Business Development people at rapid manufacturing companies are scrambling through their Rolodexes with panicked fingers in search of that one nerdy kid that ended up doing something vague at Dell.
People at Mckinsey job interviews and business schools will be asked, "how much would a desktop 3D printer that could print anything sell for?"
Business Week is trying to find the Kevin Rose of 3D printing so they can put him on the cover. It will, amazingly, take them a while to find Bre Pettis, but it will happen.
It will at first become much more difficult and later much easier to explain what I do at family get togethers.
In short the passionate few, the adventurers, the nerds, the people plugging away for years at ideas, the people that got their hands dirty are now going to be joined by people with weird job titles. Pre Sales Solution Architect III & Enterprise Customer Pursuit Program Manager (I wish I made that up). The Power Point punters are coming. Packaging Look & Feel meetings will be held and unboxing experiences will be discussed. There will be market research. People will jump into this market like its the worlds biggest bouncy castle.
In the short term this will suck. The suits will get it wrong. They'll come up with stupid terms and shiny things that don't work. But, in the long term we will be better for it. They will drive this market forward and eventually machines will become better and cheaper. Tea, Earl Grey, Hot, will still take a long time. But, I already have cleared space for 3D printer on my desk.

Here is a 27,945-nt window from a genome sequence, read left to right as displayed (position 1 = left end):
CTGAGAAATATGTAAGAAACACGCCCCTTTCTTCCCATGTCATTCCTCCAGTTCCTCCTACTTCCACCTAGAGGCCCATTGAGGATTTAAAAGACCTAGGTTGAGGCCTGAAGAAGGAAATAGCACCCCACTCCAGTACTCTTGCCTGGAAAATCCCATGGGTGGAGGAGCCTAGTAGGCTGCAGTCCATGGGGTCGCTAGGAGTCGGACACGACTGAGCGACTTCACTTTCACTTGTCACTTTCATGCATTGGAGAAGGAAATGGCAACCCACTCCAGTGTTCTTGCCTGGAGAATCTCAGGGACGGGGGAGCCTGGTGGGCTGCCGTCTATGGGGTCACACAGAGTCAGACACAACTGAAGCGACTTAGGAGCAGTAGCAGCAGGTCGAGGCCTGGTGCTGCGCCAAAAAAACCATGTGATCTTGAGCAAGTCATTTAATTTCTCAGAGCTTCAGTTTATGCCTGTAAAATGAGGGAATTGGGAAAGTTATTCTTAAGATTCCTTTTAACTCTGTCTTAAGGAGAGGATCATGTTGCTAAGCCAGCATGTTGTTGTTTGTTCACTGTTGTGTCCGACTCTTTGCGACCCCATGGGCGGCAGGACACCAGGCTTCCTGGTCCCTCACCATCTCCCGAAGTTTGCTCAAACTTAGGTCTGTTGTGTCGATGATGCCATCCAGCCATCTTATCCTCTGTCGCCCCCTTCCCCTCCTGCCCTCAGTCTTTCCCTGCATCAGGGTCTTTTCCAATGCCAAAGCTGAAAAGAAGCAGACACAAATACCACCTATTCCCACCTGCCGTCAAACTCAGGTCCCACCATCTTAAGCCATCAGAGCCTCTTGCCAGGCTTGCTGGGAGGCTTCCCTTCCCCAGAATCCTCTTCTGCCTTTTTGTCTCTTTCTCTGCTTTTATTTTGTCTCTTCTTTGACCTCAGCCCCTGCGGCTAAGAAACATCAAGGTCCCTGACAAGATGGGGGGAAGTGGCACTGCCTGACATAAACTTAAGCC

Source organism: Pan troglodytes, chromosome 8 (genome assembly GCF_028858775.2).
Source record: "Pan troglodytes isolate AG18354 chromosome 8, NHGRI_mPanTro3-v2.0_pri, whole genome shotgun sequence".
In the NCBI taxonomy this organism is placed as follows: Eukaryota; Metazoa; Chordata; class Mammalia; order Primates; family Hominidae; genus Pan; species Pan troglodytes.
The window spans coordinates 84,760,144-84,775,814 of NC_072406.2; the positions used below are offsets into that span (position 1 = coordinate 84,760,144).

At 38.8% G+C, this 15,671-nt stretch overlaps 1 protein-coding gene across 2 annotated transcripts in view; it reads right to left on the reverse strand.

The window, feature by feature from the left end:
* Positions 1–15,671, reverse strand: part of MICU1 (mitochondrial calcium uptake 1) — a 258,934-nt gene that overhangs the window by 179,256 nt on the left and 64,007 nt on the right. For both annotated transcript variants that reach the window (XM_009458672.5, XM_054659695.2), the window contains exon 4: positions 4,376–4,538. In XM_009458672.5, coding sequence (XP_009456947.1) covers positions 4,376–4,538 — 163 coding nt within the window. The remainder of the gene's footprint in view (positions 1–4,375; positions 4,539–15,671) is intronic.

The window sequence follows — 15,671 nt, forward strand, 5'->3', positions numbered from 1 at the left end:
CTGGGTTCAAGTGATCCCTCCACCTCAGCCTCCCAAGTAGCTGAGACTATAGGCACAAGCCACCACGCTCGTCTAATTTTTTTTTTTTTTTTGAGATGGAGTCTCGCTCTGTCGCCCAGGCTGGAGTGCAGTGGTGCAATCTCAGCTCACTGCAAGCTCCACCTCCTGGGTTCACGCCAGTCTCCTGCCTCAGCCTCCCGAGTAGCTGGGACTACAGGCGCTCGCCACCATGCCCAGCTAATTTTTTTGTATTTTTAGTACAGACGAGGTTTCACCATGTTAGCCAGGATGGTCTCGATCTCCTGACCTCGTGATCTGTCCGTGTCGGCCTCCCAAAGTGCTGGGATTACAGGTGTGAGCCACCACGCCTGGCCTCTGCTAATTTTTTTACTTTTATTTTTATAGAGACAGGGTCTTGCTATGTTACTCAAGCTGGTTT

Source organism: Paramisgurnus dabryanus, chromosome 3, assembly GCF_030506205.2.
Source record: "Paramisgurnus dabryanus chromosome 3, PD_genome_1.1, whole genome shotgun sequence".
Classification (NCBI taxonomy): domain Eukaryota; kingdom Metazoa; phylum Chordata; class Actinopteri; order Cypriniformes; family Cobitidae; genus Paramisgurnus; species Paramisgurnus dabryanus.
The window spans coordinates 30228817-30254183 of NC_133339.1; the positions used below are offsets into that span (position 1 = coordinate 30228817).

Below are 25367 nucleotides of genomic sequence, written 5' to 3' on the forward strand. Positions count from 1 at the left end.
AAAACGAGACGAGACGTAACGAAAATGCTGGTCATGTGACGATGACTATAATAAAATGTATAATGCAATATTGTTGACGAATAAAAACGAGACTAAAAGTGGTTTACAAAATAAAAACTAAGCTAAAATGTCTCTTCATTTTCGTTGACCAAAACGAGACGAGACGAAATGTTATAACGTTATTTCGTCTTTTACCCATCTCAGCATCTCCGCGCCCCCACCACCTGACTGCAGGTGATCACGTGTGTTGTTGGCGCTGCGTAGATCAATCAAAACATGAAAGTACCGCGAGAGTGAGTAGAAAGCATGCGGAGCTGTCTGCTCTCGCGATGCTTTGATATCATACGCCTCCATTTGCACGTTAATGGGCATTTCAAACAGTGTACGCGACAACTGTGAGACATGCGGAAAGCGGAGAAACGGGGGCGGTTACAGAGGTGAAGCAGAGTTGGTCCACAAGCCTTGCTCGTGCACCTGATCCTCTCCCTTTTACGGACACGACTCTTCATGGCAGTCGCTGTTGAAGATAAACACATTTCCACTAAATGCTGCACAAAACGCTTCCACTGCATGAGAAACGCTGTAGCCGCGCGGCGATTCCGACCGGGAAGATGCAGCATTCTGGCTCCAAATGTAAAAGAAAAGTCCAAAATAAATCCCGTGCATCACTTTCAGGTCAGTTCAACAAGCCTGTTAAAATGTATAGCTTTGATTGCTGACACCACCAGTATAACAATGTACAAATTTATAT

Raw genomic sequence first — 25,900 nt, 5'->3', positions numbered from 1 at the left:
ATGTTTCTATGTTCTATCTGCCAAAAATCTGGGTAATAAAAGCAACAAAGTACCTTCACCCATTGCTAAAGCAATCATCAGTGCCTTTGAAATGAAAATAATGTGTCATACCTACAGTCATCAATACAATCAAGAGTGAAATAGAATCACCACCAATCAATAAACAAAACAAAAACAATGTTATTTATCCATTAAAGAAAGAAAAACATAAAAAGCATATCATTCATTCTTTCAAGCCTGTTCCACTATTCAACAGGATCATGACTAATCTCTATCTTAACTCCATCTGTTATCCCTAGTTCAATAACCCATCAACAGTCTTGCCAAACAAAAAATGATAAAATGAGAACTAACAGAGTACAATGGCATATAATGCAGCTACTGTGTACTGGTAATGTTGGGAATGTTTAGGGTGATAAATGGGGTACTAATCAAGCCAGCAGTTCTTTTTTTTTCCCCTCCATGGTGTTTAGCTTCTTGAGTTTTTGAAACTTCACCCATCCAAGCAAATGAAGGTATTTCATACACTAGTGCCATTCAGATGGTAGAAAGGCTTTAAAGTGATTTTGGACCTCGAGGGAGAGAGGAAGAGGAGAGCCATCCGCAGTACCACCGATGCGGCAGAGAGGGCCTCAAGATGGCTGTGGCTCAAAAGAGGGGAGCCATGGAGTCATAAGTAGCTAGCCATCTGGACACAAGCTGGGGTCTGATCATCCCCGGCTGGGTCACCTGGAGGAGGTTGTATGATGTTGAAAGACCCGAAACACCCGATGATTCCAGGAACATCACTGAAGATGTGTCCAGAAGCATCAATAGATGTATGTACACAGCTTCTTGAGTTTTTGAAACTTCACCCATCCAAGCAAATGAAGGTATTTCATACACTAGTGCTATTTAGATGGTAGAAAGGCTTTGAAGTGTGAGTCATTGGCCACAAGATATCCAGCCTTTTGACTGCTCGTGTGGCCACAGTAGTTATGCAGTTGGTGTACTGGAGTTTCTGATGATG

Really, I have. You can see it in the photo above. I keep a space empty on a otherwise way too cluttered desk so that I can eventually put a 3D printer there. That space has been empty for 19 months. What should & will fill it? Will that be an open source kit? a slick injection molded (oh the irony) affair? And the 11th thing that is happening right now? Many people are now wondering how many people there are out there with space on their desks for a 3D printer.
Or perhaps there could be an ice cream van but then for 3D printing supplies. You would hear a ring of a bell and you could rush out to get you some supplies.
If we're in the realm of awesome a re-usable material would be even better. You don't like your plate? Spray material X on it and the plate will be broken down into sludge. You put the sludge into the printer and you can turn it into a new plate.
Or we can use a particle accelerator to turn hundreds of pounds of material into weightless sub-atomic particles and zap them so you can pull them out of your TV. If something from Willy Wonka comes true before I die, I'll die a happy man. I've already seen the pockets pulled out from Back to the Future III. Any ways, how would shapeways adapt to survive in a "3D printer on ever desk" age? And last but not least. If I were HP I would call it "The next era of taking others ideas, packaging it, making it in mass in China to out sell the people that actually worked there asses off to develop it, and every 2 months come out with another model so by the time your cartridge is empty you have to look in an antique store to find it" or as I like to call it the 3DJet 1250CSI (seeing I have a DeskJet and a DesignJet on my desk)